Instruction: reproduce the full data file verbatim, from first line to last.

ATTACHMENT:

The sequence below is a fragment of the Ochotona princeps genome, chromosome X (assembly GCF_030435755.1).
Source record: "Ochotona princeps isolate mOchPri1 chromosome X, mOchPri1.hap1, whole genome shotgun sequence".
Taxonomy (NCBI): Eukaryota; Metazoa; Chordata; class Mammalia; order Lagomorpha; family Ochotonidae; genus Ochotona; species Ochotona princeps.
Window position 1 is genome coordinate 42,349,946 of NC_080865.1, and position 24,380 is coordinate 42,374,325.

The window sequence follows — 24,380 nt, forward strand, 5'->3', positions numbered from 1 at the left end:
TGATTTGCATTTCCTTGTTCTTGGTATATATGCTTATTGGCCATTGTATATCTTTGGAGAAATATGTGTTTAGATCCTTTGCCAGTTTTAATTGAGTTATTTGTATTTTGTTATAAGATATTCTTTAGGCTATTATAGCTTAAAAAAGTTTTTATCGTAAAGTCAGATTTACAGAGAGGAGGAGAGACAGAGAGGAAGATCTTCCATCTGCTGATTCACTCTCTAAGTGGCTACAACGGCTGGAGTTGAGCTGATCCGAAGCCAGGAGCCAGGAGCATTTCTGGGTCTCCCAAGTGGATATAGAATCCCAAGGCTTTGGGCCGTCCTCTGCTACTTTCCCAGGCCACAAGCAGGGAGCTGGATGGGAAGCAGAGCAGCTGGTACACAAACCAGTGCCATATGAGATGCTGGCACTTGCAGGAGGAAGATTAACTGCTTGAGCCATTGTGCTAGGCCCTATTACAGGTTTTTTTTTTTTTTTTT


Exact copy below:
The sequence below is a fragment of the Ochotona princeps genome, chromosome X (assembly GCF_030435755.1).
Source record: "Ochotona princeps isolate mOchPri1 chromosome X, mOchPri1.hap1, whole genome shotgun sequence".
Taxonomy (NCBI): Eukaryota; Metazoa; Chordata; class Mammalia; order Lagomorpha; family Ochotonidae; genus Ochotona; species Ochotona princeps.
Window position 1 is genome coordinate 42,349,946 of NC_080865.1, and position 24,380 is coordinate 42,374,325.

The window sequence follows — 24,380 nt, forward strand, 5'->3', positions numbered from 1 at the left end:
TGATTTGCATTTCCTTGTTCTTGGTATATATGCTTATTGGCCATTGTATATCTTTGGAGAAATATGTGTTTAGATCCTTTGCCAGTTTTAATTGAGTTATTTGTATTTTGTTATAAGATATTCTTTAGGCTATTATAGCTTAAAAAAGTTTTTATCGTAAAGTCAGATTTACAGAGAGGAGGAGAGACAGAGAGGAAGATCTTCCATCTGCTGATTCACTCTCTAAGTGGCTACAACGGCTGGAGTTGAGCTGATCCGAAGCCAGGAGCCAGGAGCATTTCTGGGTCTCCCAAGTGGATATAGAATCCCAAGGCTTTGGGCCGTCCTCTGCTACTTTCCCAGGCCACAAGCAGGGAGCTGGATGGGAAGCAGAGCAGCTGGTACACAAACCAGTGCCATATGAGATGCTGGCACTTGCAGGAGGAAGATTAACTGCTTGAGCCATTGTGCTAGGCCCTATTACAGGTTTTTTTTTTTTTTTTT